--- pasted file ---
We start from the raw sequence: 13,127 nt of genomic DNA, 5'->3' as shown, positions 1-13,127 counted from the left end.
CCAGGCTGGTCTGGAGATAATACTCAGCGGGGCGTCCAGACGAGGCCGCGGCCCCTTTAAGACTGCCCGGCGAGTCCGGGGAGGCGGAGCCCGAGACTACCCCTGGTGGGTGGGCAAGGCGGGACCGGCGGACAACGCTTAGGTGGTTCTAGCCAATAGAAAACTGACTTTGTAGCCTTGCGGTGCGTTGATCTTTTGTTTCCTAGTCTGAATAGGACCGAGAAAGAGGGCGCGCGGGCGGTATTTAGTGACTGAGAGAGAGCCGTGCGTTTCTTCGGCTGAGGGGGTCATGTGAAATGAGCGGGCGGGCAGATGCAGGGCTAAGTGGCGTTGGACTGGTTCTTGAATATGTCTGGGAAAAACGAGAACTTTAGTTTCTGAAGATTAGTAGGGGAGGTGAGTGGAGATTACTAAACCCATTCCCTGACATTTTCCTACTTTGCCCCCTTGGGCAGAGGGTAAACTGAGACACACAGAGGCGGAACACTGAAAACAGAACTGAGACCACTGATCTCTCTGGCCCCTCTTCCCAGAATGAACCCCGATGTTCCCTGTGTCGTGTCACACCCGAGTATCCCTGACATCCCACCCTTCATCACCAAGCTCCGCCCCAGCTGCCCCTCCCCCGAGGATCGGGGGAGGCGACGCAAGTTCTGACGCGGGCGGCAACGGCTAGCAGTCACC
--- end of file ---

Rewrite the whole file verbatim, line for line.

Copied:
We start from the raw sequence: 13,127 nt of genomic DNA, 5'->3' as shown, positions 1-13,127 counted from the left end.
CCAGGCTGGTCTGGAGATAATACTCAGCGGGGCGTCCAGACGAGGCCGCGGCCCCTTTAAGACTGCCCGGCGAGTCCGGGGAGGCGGAGCCCGAGACTACCCCTGGTGGGTGGGCAAGGCGGGACCGGCGGACAACGCTTAGGTGGTTCTAGCCAATAGAAAACTGACTTTGTAGCCTTGCGGTGCGTTGATCTTTTGTTTCCTAGTCTGAATAGGACCGAGAAAGAGGGCGCGCGGGCGGTATTTAGTGACTGAGAGAGAGCCGTGCGTTTCTTCGGCTGAGGGGGTCATGTGAAATGAGCGGGCGGGCAGATGCAGGGCTAAGTGGCGTTGGACTGGTTCTTGAATATGTCTGGGAAAAACGAGAACTTTAGTTTCTGAAGATTAGTAGGGGAGGTGAGTGGAGATTACTAAACCCATTCCCTGACATTTTCCTACTTTGCCCCCTTGGGCAGAGGGTAAACTGAGACACACAGAGGCGGAACACTGAAAACAGAACTGAGACCACTGATCTCTCTGGCCCCTCTTCCCAGAATGAACCCCGATGTTCCCTGTGTCGTGTCACACCCGAGTATCCCTGACATCCCACCCTTCATCACCAAGCTCCGCCCCAGCTGCCCCTCCCCCGAGGATCGGGGGAGGCGACGCAAGTTCTGACGCGGGCGGCAACGGCTAGCAGTCACC